A horrible hack

Cursive - Eastern Youth

Eight Teeth To Eat You

Year Released: 2002
Format: CD
Label: Better Looking
 
Reviewed by Mike Whelan on Jun 13, 2007
The press release that accompanied this CD described it as, “a split CD from two of the most forceful bands from opposite sides of the globe … two super-charged masters in the post-core arena.” Pretty strong stuff then. Despite not having a clue as to what “post-core” is supposed to mean (despite it being another example of obsessive pigeonholing), I did think that it sounded pretty interesting.

Cursive are one of my favourite bands at the minute. Last years EP, ‘Burst and Bloom,’ is one of my favourite records. The recent addition of Cellist Gretta Cohn to the band has opened a new depth to their sound, and made them one of the most original bands around.

‘8 Teeth To Eat You’ opens with Cursive’s ‘Excerpts from various notes strewn around the bedroom of April Connolly, Feb 24, 1997,’ the lyrics to which read like a letter from a girl to her ex-boyfriend, the second half of the song being the jilted boyfriends reply. Cohn’s cello gives the song a haunting and atmospheric background, and is much more apparent here than it was on ‘Burst and Bloom.’ Cursive’s next two tracks, ‘Am I Not Yours’ and ‘Escape Artists,’ are both good tracks, though not nearly as good as the opener, but it is on their fourth song ‘May Flowers’ that they show off their amazing ability. Despite its downbeat lyrics and dark content, ‘May Flowers’ is incredible, with off-kilter guitars and a shouted chorus providing most of the volume.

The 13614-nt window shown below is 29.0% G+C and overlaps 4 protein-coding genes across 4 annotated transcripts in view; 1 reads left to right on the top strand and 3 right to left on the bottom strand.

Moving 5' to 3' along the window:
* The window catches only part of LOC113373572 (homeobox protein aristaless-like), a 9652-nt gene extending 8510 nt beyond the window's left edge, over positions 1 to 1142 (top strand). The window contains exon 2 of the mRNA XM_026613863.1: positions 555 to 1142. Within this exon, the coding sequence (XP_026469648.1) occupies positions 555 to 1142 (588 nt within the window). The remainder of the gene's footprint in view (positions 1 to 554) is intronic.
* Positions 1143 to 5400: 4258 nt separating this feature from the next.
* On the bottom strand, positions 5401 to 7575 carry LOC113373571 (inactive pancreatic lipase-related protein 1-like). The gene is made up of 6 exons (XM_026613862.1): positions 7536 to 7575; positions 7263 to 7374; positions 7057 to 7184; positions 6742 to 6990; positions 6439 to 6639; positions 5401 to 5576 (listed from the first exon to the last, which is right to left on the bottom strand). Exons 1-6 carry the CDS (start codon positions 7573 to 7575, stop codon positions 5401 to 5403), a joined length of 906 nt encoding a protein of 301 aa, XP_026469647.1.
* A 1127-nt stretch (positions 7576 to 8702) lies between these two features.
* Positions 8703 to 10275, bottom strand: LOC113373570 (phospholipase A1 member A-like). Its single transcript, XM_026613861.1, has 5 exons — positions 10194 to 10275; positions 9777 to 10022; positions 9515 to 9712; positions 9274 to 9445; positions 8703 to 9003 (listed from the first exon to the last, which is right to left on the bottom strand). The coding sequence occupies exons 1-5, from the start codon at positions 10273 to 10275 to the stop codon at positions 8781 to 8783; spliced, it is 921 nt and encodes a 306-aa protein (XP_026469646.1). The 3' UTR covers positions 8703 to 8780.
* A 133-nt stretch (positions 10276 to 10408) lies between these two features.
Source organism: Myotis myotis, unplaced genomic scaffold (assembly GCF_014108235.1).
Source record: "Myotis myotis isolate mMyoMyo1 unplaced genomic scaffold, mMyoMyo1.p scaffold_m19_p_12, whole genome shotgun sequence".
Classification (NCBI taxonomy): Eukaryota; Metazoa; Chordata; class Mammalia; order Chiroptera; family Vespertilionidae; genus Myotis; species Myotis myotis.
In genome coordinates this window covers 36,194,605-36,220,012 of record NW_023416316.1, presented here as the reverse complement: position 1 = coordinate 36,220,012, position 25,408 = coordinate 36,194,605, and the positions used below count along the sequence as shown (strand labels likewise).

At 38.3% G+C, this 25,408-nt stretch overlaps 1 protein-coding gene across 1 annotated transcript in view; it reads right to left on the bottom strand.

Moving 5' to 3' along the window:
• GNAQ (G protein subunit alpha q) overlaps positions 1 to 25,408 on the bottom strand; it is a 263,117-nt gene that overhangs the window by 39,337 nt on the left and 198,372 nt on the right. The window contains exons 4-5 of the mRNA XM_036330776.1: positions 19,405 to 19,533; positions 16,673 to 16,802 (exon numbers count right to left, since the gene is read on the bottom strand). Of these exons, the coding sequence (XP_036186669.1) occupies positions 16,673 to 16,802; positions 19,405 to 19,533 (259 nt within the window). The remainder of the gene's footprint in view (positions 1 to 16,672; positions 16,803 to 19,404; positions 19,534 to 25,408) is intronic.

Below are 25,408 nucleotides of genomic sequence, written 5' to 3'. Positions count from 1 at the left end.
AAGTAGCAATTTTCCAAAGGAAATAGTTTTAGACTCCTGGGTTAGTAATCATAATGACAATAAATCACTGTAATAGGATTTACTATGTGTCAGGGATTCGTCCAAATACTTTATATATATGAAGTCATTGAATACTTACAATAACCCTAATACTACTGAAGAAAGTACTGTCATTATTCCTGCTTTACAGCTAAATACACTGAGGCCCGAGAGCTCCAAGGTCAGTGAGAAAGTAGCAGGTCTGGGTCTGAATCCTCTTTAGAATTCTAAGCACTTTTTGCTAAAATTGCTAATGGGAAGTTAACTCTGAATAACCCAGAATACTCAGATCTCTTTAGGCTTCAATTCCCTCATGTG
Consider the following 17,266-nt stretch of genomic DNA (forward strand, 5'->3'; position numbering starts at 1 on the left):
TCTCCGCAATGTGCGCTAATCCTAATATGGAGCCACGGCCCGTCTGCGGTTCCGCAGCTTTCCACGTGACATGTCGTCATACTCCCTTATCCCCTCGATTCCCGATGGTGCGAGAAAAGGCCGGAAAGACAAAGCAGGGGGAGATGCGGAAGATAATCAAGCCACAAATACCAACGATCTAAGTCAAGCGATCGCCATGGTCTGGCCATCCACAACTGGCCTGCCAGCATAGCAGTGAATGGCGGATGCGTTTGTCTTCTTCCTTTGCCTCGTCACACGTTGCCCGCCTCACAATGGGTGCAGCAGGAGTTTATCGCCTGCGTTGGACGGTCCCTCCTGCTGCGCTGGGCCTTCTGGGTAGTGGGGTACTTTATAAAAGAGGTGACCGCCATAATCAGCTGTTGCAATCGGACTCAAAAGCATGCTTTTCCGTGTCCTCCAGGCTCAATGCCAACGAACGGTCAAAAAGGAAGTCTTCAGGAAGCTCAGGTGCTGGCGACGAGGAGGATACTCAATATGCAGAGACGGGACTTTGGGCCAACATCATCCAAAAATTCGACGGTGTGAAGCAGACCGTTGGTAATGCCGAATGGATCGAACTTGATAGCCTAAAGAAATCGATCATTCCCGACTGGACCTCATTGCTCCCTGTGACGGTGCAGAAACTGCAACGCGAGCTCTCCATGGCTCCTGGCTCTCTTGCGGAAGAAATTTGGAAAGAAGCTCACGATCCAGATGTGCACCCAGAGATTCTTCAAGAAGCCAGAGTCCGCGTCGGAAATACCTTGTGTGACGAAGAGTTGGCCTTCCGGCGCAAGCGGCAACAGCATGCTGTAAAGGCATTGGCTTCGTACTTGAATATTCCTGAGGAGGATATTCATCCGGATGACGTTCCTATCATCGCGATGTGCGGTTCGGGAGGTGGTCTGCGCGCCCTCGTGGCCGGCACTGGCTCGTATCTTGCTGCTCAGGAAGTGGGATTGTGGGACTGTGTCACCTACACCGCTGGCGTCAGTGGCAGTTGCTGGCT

Eastern Youth take the second half of the EP with another four tracks. Although they hail from Japan and sing entirely in Japanese, their sound is unmistakably American. Eastern Youth play a sort of mellow indie/rock that reminds me of Death Cab For Cutie or Penfold, although there is the occasional shouty chorus and loud, wailing guitar. Although I hate to sound narrow-minded, the language barrier prevents me from fully enjoying the Eastern Youth songs. They do certainly know how to pen a good tune though, and their second and fourth tracks on this CD (‘Useless Man’ and ‘I Am Always There’ respectively) are both very good, but understanding the lyrics is a large part of the listening experience, for me at least.

Overall, Cursive win out on this split, and although the material here is much darker than on ‘Burst and Bloom,’ and not quite as good, the four tracks on offer are still very impressive and well worth a listen.

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